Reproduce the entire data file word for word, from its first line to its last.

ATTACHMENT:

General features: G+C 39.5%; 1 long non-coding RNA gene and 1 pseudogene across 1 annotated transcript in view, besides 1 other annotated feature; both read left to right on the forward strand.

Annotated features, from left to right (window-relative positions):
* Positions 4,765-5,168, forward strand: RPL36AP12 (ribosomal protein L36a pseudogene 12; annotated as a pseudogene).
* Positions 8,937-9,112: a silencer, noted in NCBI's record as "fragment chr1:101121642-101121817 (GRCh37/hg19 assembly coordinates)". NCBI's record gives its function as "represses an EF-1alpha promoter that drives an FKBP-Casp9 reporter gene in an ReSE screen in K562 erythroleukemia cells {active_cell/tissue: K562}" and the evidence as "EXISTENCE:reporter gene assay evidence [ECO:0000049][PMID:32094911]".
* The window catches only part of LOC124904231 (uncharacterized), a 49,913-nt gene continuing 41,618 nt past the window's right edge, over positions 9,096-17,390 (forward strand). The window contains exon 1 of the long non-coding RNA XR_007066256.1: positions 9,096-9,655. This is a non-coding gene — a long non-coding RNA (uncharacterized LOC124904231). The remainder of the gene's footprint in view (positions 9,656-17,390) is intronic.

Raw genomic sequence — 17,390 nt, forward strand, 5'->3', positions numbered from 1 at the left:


General features: G+C 39.5%; 1 long non-coding RNA gene and 1 pseudogene across 1 annotated transcript in view, besides 1 other annotated feature; both read left to right on the forward strand.

Annotated features, from left to right (window-relative positions):
* Positions 4,765-5,168, forward strand: RPL36AP12 (ribosomal protein L36a pseudogene 12; annotated as a pseudogene).
* Positions 8,937-9,112: a silencer, noted in NCBI's record as "fragment chr1:101121642-101121817 (GRCh37/hg19 assembly coordinates)". NCBI's record gives its function as "represses an EF-1alpha promoter that drives an FKBP-Casp9 reporter gene in an ReSE screen in K562 erythroleukemia cells {active_cell/tissue: K562}" and the evidence as "EXISTENCE:reporter gene assay evidence [ECO:0000049][PMID:32094911]".
* The window catches only part of LOC124904231 (uncharacterized), a 49,913-nt gene continuing 41,618 nt past the window's right edge, over positions 9,096-17,390 (forward strand). The window contains exon 1 of the long non-coding RNA XR_007066256.1: positions 9,096-9,655. This is a non-coding gene — a long non-coding RNA (uncharacterized LOC124904231). The remainder of the gene's footprint in view (positions 9,656-17,390) is intronic.

Raw genomic sequence — 17,390 nt, forward strand, 5'->3', positions numbered from 1 at the left: